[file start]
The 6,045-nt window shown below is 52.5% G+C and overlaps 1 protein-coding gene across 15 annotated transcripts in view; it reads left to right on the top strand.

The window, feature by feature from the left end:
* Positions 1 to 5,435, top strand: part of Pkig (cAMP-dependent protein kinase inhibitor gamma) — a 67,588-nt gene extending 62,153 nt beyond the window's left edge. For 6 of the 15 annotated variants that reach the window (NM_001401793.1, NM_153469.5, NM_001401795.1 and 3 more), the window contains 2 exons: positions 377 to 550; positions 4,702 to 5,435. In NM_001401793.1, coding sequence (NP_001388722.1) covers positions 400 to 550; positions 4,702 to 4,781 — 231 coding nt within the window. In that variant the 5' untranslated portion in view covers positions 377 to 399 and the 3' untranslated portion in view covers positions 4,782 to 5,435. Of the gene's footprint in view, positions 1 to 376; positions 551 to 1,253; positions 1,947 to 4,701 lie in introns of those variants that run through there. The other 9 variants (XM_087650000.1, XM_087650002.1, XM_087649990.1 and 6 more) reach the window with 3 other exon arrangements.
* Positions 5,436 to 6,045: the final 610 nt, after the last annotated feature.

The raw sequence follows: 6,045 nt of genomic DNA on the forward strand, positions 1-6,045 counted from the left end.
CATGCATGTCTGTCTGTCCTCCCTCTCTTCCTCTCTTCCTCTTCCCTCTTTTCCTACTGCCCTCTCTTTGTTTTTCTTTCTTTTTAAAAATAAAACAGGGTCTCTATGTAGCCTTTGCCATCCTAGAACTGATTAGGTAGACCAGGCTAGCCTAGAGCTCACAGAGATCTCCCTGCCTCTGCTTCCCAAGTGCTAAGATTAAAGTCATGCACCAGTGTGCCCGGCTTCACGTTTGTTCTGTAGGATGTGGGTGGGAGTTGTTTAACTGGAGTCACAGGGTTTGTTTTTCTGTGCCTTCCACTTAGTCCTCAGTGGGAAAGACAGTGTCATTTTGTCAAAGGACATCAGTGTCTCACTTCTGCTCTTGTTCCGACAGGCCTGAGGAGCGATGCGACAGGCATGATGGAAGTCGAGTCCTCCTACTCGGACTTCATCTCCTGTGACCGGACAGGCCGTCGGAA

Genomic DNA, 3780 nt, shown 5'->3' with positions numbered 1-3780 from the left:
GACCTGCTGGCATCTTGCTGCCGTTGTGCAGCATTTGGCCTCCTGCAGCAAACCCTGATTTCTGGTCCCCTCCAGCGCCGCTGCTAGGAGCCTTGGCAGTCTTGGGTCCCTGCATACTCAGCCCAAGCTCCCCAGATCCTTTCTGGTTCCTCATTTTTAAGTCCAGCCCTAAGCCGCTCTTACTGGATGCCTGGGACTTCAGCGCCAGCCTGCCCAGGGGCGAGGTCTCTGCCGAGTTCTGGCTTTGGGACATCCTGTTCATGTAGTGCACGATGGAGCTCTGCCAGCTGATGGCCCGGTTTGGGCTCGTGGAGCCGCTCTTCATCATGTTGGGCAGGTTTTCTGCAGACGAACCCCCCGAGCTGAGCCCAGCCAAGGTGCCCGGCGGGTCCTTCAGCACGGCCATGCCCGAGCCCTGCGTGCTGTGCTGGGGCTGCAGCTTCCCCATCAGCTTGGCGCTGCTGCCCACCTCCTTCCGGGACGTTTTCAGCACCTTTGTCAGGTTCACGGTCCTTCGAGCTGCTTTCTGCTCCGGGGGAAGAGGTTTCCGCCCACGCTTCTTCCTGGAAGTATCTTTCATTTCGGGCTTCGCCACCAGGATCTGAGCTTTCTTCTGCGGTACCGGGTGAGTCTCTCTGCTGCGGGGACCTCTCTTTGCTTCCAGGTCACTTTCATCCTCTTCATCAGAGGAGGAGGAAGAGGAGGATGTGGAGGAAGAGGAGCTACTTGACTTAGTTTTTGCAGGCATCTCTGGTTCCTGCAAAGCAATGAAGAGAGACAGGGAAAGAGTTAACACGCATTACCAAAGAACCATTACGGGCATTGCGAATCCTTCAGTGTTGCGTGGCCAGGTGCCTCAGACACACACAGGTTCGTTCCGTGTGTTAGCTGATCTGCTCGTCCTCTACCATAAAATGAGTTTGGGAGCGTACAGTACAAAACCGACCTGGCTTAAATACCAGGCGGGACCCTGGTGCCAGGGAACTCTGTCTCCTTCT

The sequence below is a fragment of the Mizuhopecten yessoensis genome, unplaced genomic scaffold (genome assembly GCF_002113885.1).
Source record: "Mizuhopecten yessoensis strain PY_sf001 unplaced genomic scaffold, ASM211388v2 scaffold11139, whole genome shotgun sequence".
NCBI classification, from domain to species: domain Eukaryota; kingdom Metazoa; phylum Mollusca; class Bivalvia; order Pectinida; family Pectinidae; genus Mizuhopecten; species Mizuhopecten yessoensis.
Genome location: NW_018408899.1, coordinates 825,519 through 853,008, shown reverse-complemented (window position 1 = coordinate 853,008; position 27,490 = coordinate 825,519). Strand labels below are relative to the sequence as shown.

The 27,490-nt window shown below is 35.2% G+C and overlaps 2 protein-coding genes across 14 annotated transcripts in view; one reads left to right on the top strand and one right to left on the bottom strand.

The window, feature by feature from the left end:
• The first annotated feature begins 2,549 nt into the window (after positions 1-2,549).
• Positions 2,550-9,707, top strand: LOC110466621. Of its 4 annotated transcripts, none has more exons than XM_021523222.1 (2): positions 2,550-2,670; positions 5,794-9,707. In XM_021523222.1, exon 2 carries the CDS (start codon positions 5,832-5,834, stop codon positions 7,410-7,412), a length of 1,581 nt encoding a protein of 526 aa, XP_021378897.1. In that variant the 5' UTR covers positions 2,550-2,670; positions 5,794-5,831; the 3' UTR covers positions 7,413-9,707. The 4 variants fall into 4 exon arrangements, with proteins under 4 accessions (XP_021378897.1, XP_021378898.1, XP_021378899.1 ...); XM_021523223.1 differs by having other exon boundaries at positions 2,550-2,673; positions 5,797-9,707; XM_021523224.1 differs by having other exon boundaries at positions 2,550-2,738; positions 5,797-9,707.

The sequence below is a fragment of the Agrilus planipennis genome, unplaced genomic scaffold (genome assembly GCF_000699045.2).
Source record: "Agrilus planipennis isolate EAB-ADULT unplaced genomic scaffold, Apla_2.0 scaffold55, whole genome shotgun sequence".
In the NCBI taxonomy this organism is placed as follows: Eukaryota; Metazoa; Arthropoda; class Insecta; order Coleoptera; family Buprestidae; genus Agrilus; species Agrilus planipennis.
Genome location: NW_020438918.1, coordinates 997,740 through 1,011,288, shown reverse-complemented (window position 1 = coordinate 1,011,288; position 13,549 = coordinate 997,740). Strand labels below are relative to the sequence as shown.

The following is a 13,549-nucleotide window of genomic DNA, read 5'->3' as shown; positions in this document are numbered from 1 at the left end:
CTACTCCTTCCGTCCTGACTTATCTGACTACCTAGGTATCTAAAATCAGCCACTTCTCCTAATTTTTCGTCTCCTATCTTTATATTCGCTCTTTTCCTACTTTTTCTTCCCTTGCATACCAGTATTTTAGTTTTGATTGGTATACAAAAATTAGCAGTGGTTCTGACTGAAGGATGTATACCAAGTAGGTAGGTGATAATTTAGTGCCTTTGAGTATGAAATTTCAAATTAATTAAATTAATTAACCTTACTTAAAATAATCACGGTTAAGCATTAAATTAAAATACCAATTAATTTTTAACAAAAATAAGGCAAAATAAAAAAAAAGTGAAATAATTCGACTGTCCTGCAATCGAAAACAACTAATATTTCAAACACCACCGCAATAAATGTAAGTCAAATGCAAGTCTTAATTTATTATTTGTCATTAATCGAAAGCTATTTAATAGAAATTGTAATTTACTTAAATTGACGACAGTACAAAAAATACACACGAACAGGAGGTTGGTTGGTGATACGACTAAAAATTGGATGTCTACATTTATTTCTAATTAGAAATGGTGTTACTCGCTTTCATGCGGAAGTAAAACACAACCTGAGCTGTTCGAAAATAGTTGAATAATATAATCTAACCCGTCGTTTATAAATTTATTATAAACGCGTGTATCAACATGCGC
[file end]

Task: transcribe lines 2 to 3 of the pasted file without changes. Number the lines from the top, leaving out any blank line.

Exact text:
The window, feature by feature from the left end:
* Positions 1 to 5,435, top strand: part of Pkig (cAMP-dependent protein kinase inhibitor gamma) — a 67,588-nt gene extending 62,153 nt beyond the window's left edge. For 6 of the 15 annotated variants that reach the window (NM_001401793.1, NM_153469.5, NM_001401795.1 and 3 more), the window contains 2 exons: positions 377 to 550; positions 4,702 to 5,435. In NM_001401793.1, coding sequence (NP_001388722.1) covers positions 400 to 550; positions 4,702 to 4,781 — 231 coding nt within the window. In that variant the 5' untranslated portion in view covers positions 377 to 399 and the 3' untranslated portion in view covers positions 4,782 to 5,435. Of the gene's footprint in view, positions 1 to 376; positions 551 to 1,253; positions 1,947 to 4,701 lie in introns of those variants that run through there. The other 9 variants (XM_087650000.1, XM_087650002.1, XM_087649990.1 and 6 more) reach the window with 3 other exon arrangements.